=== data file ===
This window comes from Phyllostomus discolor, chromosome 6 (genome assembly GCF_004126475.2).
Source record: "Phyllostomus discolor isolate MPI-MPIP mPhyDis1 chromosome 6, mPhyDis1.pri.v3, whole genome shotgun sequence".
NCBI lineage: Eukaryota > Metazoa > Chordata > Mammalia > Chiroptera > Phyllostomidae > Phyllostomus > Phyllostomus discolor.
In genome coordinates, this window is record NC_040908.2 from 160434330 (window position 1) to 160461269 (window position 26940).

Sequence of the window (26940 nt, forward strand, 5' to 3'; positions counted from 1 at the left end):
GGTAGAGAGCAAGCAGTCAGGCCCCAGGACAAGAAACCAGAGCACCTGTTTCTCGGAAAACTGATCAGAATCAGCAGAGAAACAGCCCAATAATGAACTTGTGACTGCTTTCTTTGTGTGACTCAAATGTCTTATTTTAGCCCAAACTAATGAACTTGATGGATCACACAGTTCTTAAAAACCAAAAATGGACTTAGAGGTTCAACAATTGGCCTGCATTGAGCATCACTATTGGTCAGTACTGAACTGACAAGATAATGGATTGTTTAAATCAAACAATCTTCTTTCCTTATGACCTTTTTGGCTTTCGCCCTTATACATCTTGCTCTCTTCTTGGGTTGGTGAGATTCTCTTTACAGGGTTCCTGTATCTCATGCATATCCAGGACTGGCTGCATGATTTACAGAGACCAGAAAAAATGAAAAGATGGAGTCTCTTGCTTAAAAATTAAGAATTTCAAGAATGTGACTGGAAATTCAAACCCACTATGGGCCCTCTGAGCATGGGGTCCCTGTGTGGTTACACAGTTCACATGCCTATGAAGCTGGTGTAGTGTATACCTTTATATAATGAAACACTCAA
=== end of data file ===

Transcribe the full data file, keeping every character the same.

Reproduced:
This window comes from Phyllostomus discolor, chromosome 6 (genome assembly GCF_004126475.2).
Source record: "Phyllostomus discolor isolate MPI-MPIP mPhyDis1 chromosome 6, mPhyDis1.pri.v3, whole genome shotgun sequence".
NCBI lineage: Eukaryota > Metazoa > Chordata > Mammalia > Chiroptera > Phyllostomidae > Phyllostomus > Phyllostomus discolor.
In genome coordinates, this window is record NC_040908.2 from 160434330 (window position 1) to 160461269 (window position 26940).

Sequence of the window (26940 nt, forward strand, 5' to 3'; positions counted from 1 at the left end):
GGTAGAGAGCAAGCAGTCAGGCCCCAGGACAAGAAACCAGAGCACCTGTTTCTCGGAAAACTGATCAGAATCAGCAGAGAAACAGCCCAATAATGAACTTGTGACTGCTTTCTTTGTGTGACTCAAATGTCTTATTTTAGCCCAAACTAATGAACTTGATGGATCACACAGTTCTTAAAAACCAAAAATGGACTTAGAGGTTCAACAATTGGCCTGCATTGAGCATCACTATTGGTCAGTACTGAACTGACAAGATAATGGATTGTTTAAATCAAACAATCTTCTTTCCTTATGACCTTTTTGGCTTTCGCCCTTATACATCTTGCTCTCTTCTTGGGTTGGTGAGATTCTCTTTACAGGGTTCCTGTATCTCATGCATATCCAGGACTGGCTGCATGATTTACAGAGACCAGAAAAAATGAAAAGATGGAGTCTCTTGCTTAAAAATTAAGAATTTCAAGAATGTGACTGGAAATTCAAACCCACTATGGGCCCTCTGAGCATGGGGTCCCTGTGTGGTTACACAGTTCACATGCCTATGAAGCTGGTGTAGTGTATACCTTTATATAATGAAACACTCAA